The ballet teacher I worshipped gave us no warning. “Line up against the wall, ladies! A photographer is going to come and pick three of you for a wrist-watch advertisement.” We all shuffled in our soft pink shoes to the side of the room. I remember standing tall, shoulders back and neck long, just like we’d been taught. I could play the part of a young ballerina pirouetting around a Rolex watch.
Pick me! Pick me! Pick me! I willed myself to be chosen as the photographer scrutinized us all, peering through his camera at our feet in tendu. After pacing before us like a butcher choosing prime cuts, he picked three petite ballerinas, all with strawberry blonde hair and perky, turned-up noses.
It was 1979. My first rejection. You never forget your first.
When I wasn’t chosen to be one of the background ballerinas, I cried in the bathroom alone. I had the idea that I wasn’t supposed to be upset in front of anyone else. Rejection is shameful, I thought, so I buried it like the dirty tights at the bottom of my ballet bag.
I don’t really do that anymore. Now, I publish my rejection stories on my blog for the whole world to read.
So, the latest:
Yesterday, I got a form rejection letter from a literary agent whom I queried on Monday. When her email came in, I was at the half-way point on a six-mile run. Seconds before I checked my email, I was gazing at Lake Michigan’s rolling waves underneath a vast and flawless sunny sky. I literally had this thought: There’s nothing wrong with me that the beauty in this moment can’t heal. How blessed I am to be here right now.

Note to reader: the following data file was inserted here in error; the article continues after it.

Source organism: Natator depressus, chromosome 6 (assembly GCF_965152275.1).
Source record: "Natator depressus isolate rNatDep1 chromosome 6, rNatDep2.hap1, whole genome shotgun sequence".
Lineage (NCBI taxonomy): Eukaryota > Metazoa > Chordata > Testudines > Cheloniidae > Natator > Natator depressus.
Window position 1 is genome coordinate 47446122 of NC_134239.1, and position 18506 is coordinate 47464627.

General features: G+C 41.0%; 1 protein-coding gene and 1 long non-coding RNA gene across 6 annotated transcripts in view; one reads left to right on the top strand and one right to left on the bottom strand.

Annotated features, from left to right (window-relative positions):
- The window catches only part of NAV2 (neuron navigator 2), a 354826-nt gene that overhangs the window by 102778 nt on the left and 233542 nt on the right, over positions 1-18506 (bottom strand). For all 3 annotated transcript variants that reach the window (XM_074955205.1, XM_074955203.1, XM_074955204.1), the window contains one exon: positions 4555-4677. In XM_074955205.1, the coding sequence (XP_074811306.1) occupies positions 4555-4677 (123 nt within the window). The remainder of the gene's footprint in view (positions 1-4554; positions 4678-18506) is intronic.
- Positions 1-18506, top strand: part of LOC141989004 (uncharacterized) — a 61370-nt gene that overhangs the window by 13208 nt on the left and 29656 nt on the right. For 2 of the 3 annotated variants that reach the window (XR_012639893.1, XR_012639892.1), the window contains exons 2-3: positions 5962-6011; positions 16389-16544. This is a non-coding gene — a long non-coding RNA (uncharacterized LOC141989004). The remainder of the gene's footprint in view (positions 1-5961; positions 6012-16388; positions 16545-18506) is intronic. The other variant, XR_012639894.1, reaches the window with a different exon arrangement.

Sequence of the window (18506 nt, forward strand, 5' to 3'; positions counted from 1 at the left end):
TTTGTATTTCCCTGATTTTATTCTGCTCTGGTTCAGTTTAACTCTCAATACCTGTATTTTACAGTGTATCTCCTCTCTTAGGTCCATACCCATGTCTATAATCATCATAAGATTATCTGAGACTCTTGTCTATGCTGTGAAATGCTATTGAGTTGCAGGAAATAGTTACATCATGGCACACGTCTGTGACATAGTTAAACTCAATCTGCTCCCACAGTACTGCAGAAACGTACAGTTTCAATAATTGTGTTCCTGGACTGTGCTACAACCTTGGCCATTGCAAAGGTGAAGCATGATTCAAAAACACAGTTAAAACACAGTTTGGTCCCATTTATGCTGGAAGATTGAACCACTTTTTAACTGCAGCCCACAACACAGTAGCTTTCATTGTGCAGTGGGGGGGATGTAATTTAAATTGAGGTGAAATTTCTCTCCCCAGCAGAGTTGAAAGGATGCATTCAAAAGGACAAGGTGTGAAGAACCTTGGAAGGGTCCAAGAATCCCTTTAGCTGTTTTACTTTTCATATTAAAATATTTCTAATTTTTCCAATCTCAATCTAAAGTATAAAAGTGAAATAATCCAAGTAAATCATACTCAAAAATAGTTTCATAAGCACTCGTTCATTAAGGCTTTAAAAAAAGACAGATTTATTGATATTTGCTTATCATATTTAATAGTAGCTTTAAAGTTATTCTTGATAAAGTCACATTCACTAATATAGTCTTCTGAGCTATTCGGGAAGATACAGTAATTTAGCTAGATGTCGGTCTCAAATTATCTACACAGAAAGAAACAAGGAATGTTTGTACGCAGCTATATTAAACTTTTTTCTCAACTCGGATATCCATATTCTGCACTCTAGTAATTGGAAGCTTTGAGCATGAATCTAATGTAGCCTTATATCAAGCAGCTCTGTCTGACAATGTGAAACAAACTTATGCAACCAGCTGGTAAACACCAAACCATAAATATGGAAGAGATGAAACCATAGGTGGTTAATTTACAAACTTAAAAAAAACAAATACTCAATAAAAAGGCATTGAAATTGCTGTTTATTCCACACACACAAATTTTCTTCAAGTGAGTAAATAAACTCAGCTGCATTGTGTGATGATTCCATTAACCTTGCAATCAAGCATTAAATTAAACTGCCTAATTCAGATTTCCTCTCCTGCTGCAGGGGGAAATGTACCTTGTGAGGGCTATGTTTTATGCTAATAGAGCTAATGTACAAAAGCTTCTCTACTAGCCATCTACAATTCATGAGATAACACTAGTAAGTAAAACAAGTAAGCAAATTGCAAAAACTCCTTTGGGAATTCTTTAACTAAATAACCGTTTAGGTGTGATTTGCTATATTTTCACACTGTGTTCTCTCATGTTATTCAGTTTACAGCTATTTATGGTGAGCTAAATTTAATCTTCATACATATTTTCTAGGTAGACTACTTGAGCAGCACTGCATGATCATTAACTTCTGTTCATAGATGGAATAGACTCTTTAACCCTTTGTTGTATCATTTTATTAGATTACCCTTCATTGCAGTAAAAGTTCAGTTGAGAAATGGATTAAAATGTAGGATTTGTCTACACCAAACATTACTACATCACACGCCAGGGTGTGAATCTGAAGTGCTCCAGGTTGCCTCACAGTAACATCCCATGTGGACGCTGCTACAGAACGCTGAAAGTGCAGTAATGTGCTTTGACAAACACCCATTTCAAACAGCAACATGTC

PING! I glanced down at my phone in my sweaty palm and saw, “Thank you for your submission, unfortunately …”
I laughed. How could I not laugh at the timing? It felt like a test—do I still feel blessed? Do I still find spiritual solace in the beauty all around me?
Answer: Hell yes. More than ever.
The email passing on my novel said all of these things to me:
- You’ve gotten your first rejection over with! You never have to have your first again.
- You’re on your way—you are doing it, and rejection is part of “doing it”.
- Now you get to see how badly you really want this.
- You’re putting yourself out there. *applause*
- You’ve taken a huge leap forward to arrive at the stage where people can judge (and reject) your work.
- Rejection won’t kill you—it may not even hurt that much. (Yet)
- You’re brave.
- Your query needs more work.
- You need to ask others to help you jazz up the query.
- You’re on your way.
I don’t know how I’ll feel ten or twenty rejections down the road. I’m sure at that point I’ll Google other authors’ rejection tales – J.K. Rowling, Kathryn Stockett, Stephen King, etc. Then, I’ll immerse myself in the writings of Anne Lamott and Brene Brown and gnash about. I’ll be insufferable. I’ll eat too much peanut butter. I’ll threaten to stop writing altogether. Maybe I actually will.
Until then, I’m celebrating the rejection because the other great truth of it is this: I’ve been rejected for lots of things I didn’t really want (see on-line dating fiascos, Vice President of the student body in 1990) that it’s nice to at least be trying for the things I do want.
I’m in the game.
It feels amazing.